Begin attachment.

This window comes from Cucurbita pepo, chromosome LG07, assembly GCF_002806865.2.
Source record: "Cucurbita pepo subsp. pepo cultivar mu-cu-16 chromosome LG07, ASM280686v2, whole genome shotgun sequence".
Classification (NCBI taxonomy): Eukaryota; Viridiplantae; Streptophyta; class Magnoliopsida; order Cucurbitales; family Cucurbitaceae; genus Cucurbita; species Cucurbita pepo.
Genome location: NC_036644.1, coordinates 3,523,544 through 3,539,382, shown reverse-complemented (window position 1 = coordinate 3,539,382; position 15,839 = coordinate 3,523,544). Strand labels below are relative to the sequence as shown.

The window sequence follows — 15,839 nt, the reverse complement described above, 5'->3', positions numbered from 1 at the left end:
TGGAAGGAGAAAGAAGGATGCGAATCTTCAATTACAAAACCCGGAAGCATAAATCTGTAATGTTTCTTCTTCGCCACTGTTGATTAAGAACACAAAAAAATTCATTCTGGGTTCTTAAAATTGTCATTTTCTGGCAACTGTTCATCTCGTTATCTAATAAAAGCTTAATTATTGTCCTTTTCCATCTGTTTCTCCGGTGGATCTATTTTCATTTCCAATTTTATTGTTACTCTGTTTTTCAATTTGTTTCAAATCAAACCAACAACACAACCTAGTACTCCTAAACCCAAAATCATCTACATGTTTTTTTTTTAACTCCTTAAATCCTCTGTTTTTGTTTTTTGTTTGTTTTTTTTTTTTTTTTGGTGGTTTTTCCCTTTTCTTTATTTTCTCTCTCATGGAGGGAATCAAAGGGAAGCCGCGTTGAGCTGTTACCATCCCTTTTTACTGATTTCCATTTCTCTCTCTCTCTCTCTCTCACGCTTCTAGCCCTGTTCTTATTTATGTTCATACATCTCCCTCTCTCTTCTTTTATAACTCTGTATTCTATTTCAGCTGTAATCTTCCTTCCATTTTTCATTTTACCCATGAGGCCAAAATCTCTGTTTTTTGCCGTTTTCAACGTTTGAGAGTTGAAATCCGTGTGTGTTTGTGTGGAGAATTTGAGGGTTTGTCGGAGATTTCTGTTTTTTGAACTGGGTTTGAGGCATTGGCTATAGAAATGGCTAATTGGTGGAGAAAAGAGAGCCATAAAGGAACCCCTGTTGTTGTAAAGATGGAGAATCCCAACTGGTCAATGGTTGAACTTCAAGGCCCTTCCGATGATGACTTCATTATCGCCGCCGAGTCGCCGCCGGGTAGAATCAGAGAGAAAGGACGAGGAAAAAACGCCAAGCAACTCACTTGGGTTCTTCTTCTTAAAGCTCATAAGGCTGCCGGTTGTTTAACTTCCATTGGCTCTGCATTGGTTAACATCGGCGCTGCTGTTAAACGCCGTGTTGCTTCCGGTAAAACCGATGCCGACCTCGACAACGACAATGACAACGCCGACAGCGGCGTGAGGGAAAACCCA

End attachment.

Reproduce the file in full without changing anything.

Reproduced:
This window comes from Cucurbita pepo, chromosome LG07, assembly GCF_002806865.2.
Source record: "Cucurbita pepo subsp. pepo cultivar mu-cu-16 chromosome LG07, ASM280686v2, whole genome shotgun sequence".
Classification (NCBI taxonomy): Eukaryota; Viridiplantae; Streptophyta; class Magnoliopsida; order Cucurbitales; family Cucurbitaceae; genus Cucurbita; species Cucurbita pepo.
Genome location: NC_036644.1, coordinates 3,523,544 through 3,539,382, shown reverse-complemented (window position 1 = coordinate 3,539,382; position 15,839 = coordinate 3,523,544). Strand labels below are relative to the sequence as shown.

The window sequence follows — 15,839 nt, the reverse complement described above, 5'->3', positions numbered from 1 at the left end:
TGGAAGGAGAAAGAAGGATGCGAATCTTCAATTACAAAACCCGGAAGCATAAATCTGTAATGTTTCTTCTTCGCCACTGTTGATTAAGAACACAAAAAAATTCATTCTGGGTTCTTAAAATTGTCATTTTCTGGCAACTGTTCATCTCGTTATCTAATAAAAGCTTAATTATTGTCCTTTTCCATCTGTTTCTCCGGTGGATCTATTTTCATTTCCAATTTTATTGTTACTCTGTTTTTCAATTTGTTTCAAATCAAACCAACAACACAACCTAGTACTCCTAAACCCAAAATCATCTACATGTTTTTTTTTTAACTCCTTAAATCCTCTGTTTTTGTTTTTTGTTTGTTTTTTTTTTTTTTTTGGTGGTTTTTCCCTTTTCTTTATTTTCTCTCTCATGGAGGGAATCAAAGGGAAGCCGCGTTGAGCTGTTACCATCCCTTTTTACTGATTTCCATTTCTCTCTCTCTCTCTCTCTCACGCTTCTAGCCCTGTTCTTATTTATGTTCATACATCTCCCTCTCTCTTCTTTTATAACTCTGTATTCTATTTCAGCTGTAATCTTCCTTCCATTTTTCATTTTACCCATGAGGCCAAAATCTCTGTTTTTTGCCGTTTTCAACGTTTGAGAGTTGAAATCCGTGTGTGTTTGTGTGGAGAATTTGAGGGTTTGTCGGAGATTTCTGTTTTTTGAACTGGGTTTGAGGCATTGGCTATAGAAATGGCTAATTGGTGGAGAAAAGAGAGCCATAAAGGAACCCCTGTTGTTGTAAAGATGGAGAATCCCAACTGGTCAATGGTTGAACTTCAAGGCCCTTCCGATGATGACTTCATTATCGCCGCCGAGTCGCCGCCGGGTAGAATCAGAGAGAAAGGACGAGGAAAAAACGCCAAGCAACTCACTTGGGTTCTTCTTCTTAAAGCTCATAAGGCTGCCGGTTGTTTAACTTCCATTGGCTCTGCATTGGTTAACATCGGCGCTGCTGTTAAACGCCGTGTTGCTTCCGGTAAAACCGATGCCGACCTCGACAACGACAATGACAACGCCGACAGCGGCGTGAGGGAAAACCCA